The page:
The advent of imaging spectroscopy has enabled optical sensors to be constructed that provide hyperspectral imagery on scales previously unattainable. Whereas multiband imagery on several spectral bands have been available for some time, the new generation of instruments is capable of providing imagery in hundreds or thousands of spectral bands. The price of increased measurement resolution is both greater system complexity, and, increased data processing burden.
One of the new instrument designs for producing hyperspectral imagery is the Computed Tomographic Imaging Spectrometer (CTIS). This instrument relies on a computer generated holographic mask as a dispersing element with relatively conventional optical elements and arrays. Design philosophy is discussed relative to systems requirements for using hyperspectral imaging in missile and fire control systems. Issues of optical throughput, dispersion, mask complexity, and, producability are discussed. Results are shown for masks manufactured to operate in the visible and infrared regions.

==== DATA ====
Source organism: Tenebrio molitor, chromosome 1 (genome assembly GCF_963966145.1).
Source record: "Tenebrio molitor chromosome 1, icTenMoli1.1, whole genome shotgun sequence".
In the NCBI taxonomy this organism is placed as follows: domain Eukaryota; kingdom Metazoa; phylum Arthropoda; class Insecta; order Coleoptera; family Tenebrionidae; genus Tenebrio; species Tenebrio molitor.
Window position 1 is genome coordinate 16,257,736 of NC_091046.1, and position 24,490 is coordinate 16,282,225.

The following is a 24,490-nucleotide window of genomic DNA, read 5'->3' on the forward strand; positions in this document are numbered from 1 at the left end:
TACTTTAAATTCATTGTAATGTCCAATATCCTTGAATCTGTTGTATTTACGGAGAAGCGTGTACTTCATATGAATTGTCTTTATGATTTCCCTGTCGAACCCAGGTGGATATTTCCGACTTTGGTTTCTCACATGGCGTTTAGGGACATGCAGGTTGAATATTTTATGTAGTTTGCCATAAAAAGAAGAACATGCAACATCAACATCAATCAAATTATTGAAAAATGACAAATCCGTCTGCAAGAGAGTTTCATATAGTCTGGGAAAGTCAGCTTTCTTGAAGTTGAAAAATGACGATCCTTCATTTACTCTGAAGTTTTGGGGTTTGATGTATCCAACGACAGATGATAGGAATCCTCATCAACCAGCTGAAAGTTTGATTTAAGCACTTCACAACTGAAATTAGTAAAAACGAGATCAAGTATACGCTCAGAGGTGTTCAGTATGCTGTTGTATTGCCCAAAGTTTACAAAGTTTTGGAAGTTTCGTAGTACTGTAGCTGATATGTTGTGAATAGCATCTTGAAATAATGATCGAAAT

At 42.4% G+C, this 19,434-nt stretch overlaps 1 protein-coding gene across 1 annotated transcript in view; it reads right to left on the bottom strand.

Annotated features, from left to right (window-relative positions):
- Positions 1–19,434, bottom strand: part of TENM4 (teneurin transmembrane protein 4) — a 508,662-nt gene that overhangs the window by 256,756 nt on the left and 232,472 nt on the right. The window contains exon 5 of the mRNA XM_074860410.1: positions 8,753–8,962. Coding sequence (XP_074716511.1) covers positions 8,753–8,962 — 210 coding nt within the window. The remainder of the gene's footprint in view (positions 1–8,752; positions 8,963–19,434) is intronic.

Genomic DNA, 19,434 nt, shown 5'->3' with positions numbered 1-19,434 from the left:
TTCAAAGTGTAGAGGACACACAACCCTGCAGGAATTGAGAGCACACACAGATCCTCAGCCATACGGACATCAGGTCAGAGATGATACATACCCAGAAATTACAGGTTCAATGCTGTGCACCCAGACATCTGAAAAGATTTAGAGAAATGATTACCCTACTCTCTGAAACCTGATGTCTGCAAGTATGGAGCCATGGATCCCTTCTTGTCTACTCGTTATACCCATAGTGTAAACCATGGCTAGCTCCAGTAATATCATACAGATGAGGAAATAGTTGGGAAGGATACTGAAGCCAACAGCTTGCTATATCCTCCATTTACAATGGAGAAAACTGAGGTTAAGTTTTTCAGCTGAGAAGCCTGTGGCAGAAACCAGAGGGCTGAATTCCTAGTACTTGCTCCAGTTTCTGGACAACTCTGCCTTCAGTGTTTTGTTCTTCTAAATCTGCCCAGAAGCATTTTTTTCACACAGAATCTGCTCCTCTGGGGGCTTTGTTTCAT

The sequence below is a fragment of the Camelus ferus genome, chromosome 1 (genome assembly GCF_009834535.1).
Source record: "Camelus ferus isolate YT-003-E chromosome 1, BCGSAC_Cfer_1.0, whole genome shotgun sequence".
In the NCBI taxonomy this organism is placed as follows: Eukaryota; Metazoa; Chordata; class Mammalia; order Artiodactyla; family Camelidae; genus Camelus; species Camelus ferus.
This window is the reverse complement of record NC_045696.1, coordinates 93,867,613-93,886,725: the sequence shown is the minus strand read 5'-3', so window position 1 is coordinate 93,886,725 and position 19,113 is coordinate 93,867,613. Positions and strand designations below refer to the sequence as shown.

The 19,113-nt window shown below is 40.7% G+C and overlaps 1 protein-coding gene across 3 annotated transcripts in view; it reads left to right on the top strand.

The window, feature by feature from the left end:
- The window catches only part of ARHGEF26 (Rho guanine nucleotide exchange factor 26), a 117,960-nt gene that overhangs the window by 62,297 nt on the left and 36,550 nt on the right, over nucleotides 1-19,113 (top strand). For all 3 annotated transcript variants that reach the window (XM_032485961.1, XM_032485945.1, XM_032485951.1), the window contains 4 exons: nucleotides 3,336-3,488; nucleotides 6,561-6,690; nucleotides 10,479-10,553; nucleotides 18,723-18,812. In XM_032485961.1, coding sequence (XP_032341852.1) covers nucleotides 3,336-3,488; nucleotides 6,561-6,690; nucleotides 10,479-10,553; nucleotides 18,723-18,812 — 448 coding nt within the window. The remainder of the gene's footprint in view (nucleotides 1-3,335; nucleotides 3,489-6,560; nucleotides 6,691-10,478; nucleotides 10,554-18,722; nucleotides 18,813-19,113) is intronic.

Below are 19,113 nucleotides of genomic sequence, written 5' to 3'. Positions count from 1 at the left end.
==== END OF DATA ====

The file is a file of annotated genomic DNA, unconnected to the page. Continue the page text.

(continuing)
In concert with the design issues of the Computed Tomographic Imaging Spectrometer, the data processing and reduction is discussed both for remote sensing, and, typical missile and fire control applications. System tradeoff between algorithm complexity and mission is presented with regard to current algorithms and their implementation.
Completed systems are presented and results from both first and second-generation instruments are displayed. Deviation of actual operation from expectations is discussed relative to plans for further development.
A technique for shape recognition that is invariant to scale and rotation is presented. This technique employs the number of bit quads, the basic 2 x 2 element of binary (0,1) imagery, of each object. The feature vector is a scaled version of the number of bit quads, which allows a distance to be defined between unknown objects and a collection of known prototypes. Recognition is accomplished by utilizing this distance metric as a classifier. An example is provided that recognizes an automobile shape from a set of six prototypes. Several experiments are performed that change the scale and relative rotation of the unknown. In all cases the correct automobile is identified from the set of six prototypes. A second example considers the effects of boundary noise on classification and points out the advantage of employing noise smoothing prior to feature extraction. The technique presented has the advantage of simplicity, pipeline implementation, and low storage requirements.